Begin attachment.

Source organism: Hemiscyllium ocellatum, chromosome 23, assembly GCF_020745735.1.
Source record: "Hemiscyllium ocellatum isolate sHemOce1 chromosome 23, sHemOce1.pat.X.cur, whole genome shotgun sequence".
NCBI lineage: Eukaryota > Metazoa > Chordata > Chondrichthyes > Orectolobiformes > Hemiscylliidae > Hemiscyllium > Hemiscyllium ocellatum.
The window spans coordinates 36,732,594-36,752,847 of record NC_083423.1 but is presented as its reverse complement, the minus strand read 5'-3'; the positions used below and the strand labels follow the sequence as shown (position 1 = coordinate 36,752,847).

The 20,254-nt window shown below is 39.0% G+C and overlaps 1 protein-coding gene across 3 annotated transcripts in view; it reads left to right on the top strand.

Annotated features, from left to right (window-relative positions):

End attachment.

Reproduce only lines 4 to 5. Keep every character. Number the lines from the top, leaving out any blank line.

The window spans coordinates 36,732,594-36,752,847 of record NC_083423.1 but is presented as its reverse complement, the minus strand read 5'-3'; the positions used below and the strand labels follow the sequence as shown (position 1 = coordinate 36,752,847).

The 20,254-nt window shown below is 39.0% G+C and overlaps 1 protein-coding gene across 3 annotated transcripts in view; it reads left to right on the top strand.